Rockefeller Looks to Double Footprint Over Five Years: Fleming
Rockefeller Capital Management is setting its aggressive broker-recruiting sights on as many as 20 new target markets over the next five years, Chief Executive Greg Fleming said on Tuesday.
“We’re not going to end up in hundreds of cities, but we want to be close where both the elite advisors and the clients they serve are,” Fleming said. “We will continue to expand across the country under this iconic Rockefeller name.”
Rockefeller executives have said that the firm aims to expand to around 200 advisor teams by 2025. The firm oversees about $75 billion in client assets and last week added its 52nd team, attracting a UBS Wealth Management practice in Newport Beach, California. Rockefeller’s client assets have grown significantly from $18 billion when Fleming joined in 2018 and include a portion of assets at the legacy Rockefeller Family Office.
In February, Rockefeller recruited former Merrill Lynch private wealth regional manager Brett Thelander, who will be joining the firm this month in Chicago after a garden leave. Thelander will oversee Rockefeller’s Midwest expansion.
Fleming touted a recent hiring of advisors in Cincinnati as an example of a “first class team” joining Rockefeller. He said the example illustrates how there is “a lot of wealth” in various markets outside of Rockefeller’s current foothold in larger cities. The recruited Cincinnati team included four Merrill advisors generating $7.2 million in annual revenue.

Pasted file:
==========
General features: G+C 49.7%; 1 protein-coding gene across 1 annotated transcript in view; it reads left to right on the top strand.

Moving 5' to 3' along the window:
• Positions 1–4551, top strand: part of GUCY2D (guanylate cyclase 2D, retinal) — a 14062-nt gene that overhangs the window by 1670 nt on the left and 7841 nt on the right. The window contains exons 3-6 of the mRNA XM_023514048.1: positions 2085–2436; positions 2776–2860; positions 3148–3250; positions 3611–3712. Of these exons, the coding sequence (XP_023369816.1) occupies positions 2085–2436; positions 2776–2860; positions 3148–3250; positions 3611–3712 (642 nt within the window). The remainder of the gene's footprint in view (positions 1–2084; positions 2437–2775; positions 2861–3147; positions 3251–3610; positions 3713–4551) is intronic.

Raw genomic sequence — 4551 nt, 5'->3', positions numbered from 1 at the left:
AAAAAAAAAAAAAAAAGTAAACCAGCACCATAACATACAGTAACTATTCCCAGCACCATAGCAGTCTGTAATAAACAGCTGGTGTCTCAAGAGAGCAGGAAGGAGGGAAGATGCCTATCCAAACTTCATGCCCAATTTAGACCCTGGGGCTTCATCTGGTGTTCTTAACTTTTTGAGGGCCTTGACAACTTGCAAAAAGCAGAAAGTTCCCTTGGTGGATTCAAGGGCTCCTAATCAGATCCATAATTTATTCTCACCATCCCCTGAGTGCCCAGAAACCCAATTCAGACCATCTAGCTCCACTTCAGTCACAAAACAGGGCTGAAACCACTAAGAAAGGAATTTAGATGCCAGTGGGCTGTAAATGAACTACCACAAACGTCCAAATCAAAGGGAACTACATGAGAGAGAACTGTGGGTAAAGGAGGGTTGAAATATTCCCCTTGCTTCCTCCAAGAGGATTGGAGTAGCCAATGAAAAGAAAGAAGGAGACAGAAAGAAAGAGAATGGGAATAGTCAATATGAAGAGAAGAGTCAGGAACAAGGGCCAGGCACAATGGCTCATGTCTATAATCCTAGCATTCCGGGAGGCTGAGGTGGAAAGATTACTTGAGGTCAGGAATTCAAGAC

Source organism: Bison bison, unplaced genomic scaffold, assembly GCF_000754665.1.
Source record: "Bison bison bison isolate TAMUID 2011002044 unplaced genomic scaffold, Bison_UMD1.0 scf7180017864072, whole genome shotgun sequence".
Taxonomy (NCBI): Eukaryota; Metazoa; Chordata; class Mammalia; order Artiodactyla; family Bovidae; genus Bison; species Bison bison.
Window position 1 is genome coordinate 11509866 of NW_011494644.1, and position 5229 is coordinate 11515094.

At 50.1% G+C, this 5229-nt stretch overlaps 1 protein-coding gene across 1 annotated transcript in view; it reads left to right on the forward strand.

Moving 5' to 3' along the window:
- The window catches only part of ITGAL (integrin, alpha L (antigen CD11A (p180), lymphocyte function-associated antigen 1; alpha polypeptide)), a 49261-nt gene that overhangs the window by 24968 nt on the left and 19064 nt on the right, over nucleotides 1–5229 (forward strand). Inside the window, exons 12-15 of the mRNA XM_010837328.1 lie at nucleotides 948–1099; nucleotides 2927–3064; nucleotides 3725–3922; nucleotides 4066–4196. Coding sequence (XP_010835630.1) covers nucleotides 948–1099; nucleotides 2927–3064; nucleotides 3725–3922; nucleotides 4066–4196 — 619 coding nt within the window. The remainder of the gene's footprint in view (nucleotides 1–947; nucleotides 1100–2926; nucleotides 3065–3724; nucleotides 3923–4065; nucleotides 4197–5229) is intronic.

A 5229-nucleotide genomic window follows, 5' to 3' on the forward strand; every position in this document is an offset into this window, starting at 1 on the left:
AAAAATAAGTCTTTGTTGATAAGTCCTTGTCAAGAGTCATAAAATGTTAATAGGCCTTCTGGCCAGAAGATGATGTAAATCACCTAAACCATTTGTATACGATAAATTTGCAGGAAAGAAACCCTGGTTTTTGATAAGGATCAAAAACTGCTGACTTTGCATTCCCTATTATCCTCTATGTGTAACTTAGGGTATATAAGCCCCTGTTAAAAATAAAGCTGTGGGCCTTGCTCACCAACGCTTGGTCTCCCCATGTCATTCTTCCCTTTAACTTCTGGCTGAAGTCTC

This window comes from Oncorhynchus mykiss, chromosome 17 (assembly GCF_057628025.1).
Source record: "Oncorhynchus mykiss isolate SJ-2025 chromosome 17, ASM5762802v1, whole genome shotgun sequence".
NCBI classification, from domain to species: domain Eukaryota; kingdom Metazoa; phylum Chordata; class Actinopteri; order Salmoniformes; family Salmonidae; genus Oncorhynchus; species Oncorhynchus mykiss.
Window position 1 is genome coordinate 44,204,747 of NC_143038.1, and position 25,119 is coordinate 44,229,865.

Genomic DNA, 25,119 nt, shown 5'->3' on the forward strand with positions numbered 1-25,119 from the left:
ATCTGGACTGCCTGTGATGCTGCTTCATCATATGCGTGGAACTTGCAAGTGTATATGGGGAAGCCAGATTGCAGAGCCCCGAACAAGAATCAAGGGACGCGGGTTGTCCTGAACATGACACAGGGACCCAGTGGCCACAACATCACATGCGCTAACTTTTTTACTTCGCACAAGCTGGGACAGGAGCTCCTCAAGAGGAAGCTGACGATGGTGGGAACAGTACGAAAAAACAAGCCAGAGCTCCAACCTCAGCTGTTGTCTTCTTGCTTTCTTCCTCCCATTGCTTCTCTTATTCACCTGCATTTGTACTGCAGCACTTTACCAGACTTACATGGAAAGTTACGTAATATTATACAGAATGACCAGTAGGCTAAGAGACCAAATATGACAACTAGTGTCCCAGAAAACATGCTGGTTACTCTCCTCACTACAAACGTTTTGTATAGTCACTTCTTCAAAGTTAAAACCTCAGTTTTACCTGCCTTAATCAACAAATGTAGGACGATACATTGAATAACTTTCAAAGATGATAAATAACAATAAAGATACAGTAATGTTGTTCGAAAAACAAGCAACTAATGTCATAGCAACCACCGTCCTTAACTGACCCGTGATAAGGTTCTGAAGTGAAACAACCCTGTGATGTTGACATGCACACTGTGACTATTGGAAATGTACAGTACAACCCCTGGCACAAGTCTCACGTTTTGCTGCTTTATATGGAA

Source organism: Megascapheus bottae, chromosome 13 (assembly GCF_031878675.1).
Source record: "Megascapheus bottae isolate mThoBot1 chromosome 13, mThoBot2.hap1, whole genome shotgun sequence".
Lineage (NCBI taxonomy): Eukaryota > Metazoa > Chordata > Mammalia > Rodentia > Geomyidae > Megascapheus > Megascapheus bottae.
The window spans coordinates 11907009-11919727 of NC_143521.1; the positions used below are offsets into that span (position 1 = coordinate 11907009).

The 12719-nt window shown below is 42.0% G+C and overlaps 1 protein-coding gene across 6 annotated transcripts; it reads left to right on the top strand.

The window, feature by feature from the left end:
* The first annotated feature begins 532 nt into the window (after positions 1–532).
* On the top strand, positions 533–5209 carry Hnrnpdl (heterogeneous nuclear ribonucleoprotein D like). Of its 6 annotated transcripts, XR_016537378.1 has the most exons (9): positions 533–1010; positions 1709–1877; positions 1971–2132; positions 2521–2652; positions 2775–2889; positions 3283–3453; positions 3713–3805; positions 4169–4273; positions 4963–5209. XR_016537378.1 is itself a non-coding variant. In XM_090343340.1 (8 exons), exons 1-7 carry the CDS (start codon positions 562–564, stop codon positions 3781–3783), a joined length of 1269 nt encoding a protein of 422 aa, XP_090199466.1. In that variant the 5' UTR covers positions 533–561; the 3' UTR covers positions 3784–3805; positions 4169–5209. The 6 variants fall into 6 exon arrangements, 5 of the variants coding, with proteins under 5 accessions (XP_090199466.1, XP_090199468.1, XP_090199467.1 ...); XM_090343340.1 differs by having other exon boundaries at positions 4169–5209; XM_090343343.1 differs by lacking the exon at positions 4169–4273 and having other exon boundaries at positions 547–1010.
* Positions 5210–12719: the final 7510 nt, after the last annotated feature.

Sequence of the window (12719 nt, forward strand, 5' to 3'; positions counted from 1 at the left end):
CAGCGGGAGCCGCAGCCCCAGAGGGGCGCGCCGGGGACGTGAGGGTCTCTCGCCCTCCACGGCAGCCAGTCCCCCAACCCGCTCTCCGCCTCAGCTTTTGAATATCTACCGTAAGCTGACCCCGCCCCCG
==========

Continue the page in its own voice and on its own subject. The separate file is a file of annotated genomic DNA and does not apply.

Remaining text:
He also said Rockefeller could eventually expand overseas as the brand name would be a “tailwind in Europe and Asia,” although the firm’s recruiting focus is “domestic at this point in time.” Fleming’s commentary also touched on proposed tax increases on wealthy individuals and corporations, and the rise of crypto currency and block chain technology, as two trends drawing clients’ attention now.
Digital currency and blockchain represent a “game changer” and will have a “major impact” on global commerce, but Rockefeller advisors are being “very cautious” in how they advise clients on investing in the space, Fleming said. Governments and central banks will have a large role to play in ultimately setting pricing on crypto assets, he added.
“Clients are clearly asking about it—some more than others,” Fleming said. “We have been very cautious on this, and I think most advisor and advisory firms have been as well given the volatility.”